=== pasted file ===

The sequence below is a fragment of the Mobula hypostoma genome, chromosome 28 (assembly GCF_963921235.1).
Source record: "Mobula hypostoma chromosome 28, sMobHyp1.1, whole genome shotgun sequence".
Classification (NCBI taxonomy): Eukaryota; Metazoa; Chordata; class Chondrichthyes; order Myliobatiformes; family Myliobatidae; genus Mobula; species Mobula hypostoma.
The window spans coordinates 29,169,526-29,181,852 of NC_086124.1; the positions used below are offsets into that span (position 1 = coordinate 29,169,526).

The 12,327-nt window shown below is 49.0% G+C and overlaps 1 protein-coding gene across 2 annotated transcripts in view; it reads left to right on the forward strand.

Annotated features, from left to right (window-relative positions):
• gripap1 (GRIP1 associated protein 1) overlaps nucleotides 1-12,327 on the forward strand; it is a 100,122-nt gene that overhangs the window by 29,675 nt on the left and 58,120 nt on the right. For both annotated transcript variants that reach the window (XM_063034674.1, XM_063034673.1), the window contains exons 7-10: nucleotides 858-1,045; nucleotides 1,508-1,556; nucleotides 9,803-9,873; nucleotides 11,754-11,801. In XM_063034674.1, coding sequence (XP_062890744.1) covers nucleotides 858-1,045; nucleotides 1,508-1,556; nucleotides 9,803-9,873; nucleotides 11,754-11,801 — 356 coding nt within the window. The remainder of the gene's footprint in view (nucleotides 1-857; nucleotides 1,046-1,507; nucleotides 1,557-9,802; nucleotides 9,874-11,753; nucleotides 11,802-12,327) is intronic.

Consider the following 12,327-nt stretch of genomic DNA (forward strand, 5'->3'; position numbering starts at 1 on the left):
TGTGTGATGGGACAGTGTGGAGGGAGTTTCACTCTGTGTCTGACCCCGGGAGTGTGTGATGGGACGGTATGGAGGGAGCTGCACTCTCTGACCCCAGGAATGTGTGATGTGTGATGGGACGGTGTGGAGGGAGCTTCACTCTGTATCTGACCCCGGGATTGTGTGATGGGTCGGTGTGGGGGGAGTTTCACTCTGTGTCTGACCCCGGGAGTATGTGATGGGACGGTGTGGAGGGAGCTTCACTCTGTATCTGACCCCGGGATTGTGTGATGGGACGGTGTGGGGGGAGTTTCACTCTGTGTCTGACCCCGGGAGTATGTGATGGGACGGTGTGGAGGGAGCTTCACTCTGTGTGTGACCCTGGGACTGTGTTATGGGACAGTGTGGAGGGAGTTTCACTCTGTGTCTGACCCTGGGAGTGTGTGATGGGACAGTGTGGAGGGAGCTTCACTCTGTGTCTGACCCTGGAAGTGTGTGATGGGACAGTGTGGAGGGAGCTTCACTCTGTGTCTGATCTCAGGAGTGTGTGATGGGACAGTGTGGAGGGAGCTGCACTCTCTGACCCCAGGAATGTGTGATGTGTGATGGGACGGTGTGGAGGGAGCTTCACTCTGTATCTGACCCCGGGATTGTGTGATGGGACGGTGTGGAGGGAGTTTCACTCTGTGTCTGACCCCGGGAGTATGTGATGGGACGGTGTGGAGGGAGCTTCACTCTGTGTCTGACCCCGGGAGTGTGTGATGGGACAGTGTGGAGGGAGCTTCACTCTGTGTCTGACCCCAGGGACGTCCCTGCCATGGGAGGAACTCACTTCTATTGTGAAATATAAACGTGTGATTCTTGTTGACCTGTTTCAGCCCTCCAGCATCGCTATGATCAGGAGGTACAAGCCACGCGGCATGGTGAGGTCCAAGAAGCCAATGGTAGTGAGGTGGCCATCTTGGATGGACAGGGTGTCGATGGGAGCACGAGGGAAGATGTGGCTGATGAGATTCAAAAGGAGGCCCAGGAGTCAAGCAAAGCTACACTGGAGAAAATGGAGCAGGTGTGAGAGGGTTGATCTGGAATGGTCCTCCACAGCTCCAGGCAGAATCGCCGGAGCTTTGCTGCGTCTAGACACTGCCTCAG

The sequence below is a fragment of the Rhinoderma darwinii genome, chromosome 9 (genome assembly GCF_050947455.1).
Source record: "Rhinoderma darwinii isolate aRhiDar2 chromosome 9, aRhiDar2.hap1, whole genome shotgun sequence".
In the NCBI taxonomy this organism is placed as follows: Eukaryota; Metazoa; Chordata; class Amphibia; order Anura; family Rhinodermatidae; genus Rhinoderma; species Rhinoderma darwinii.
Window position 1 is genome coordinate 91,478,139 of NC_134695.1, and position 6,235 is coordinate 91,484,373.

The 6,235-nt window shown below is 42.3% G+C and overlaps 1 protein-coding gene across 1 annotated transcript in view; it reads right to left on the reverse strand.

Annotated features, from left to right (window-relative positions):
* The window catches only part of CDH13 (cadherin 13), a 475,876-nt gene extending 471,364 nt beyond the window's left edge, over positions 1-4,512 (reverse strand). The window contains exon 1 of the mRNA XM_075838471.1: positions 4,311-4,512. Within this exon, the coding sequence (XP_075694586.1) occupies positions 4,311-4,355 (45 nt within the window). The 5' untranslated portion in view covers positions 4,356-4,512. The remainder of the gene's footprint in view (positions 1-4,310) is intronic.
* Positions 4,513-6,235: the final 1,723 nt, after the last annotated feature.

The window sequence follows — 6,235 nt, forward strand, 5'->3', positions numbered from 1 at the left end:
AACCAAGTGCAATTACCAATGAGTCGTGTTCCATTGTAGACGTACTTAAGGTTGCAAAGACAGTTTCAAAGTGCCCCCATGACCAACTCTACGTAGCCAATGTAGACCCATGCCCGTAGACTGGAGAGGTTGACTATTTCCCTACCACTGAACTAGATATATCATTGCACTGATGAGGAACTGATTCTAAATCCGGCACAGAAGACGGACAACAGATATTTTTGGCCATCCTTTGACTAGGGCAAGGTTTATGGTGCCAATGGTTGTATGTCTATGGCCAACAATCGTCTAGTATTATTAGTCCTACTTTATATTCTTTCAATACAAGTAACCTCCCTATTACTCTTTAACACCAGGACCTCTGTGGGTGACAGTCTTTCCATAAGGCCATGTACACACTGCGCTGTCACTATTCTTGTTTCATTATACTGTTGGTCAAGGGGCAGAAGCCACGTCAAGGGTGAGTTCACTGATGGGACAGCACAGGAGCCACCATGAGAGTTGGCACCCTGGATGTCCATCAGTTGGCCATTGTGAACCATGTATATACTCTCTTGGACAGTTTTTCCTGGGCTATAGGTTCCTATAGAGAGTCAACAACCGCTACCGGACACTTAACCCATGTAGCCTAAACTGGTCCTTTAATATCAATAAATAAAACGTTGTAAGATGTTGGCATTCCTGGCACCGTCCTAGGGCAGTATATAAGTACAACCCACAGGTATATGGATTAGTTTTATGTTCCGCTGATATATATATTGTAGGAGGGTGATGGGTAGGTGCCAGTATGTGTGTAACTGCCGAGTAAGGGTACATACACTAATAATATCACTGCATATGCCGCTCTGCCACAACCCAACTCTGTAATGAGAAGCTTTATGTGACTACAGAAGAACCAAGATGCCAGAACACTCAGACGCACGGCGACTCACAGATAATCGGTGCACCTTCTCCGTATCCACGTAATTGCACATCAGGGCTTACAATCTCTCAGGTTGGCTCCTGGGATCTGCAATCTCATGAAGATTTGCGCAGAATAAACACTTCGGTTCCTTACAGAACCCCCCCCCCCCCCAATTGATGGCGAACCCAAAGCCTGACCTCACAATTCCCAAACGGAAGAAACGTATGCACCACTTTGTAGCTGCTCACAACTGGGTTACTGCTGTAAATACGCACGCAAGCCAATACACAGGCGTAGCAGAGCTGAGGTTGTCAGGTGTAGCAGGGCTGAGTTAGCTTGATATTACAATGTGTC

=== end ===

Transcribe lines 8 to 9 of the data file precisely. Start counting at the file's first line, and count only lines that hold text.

Consider the following 12,327-nt stretch of genomic DNA (forward strand, 5'->3'; position numbering starts at 1 on the left):
TGTGTGATGGGACAGTGTGGAGGGAGTTTCACTCTGTGTCTGACCCCGGGAGTGTGTGATGGGACGGTATGGAGGGAGCTGCACTCTCTGACCCCAGGAATGTGTGATGTGTGATGGGACGGTGTGGAGGGAGCTTCACTCTGTATCTGACCCCGGGATTGTGTGATGGGTCGGTGTGGGGGGAGTTTCACTCTGTGTCTGACCCCGGGAGTATGTGATGGGACGGTGTGGAGGGAGCTTCACTCTGTATCTGACCCCGGGATTGTGTGATGGGACGGTGTGGGGGGAGTTTCACTCTGTGTCTGACCCCGGGAGTATGTGATGGGACGGTGTGGAGGGAGCTTCACTCTGTGTGTGACCCTGGGACTGTGTTATGGGACAGTGTGGAGGGAGTTTCACTCTGTGTCTGACCCTGGGAGTGTGTGATGGGACAGTGTGGAGGGAGCTTCACTCTGTGTCTGACCCTGGAAGTGTGTGATGGGACAGTGTGGAGGGAGCTTCACTCTGTGTCTGATCTCAGGAGTGTGTGATGGGACAGTGTGGAGGGAGCTGCACTCTCTGACCCCAGGAATGTGTGATGTGTGATGGGACGGTGTGGAGGGAGCTTCACTCTGTATCTGACCCCGGGATTGTGTGATGGGACGGTGTGGAGGGAGTTTCACTCTGTGTCTGACCCCGGGAGTATGTGATGGGACGGTGTGGAGGGAGCTTCACTCTGTGTCTGACCCCGGGAGTGTGTGATGGGACAGTGTGGAGGGAGCTTCACTCTGTGTCTGACCCCAGGGACGTCCCTGCCATGGGAGGAACTCACTTCTATTGTGAAATATAAACGTGTGATTCTTGTTGACCTGTTTCAGCCCTCCAGCATCGCTATGATCAGGAGGTACAAGCCACGCGGCATGGTGAGGTCCAAGAAGCCAATGGTAGTGAGGTGGCCATCTTGGATGGACAGGGTGTCGATGGGAGCACGAGGGAAGATGTGGCTGATGAGATTCAAAAGGAGGCCCAGGAGTCAAGCAAAGCTACACTGGAGAAAATGGAGCAGGTGTGAGAGGGTTGATCTGGAATGGTCCTCCACAGCTCCAGGCAGAATCGCCGGAGCTTTGCTGCGTCTAGACACTGCCTCAG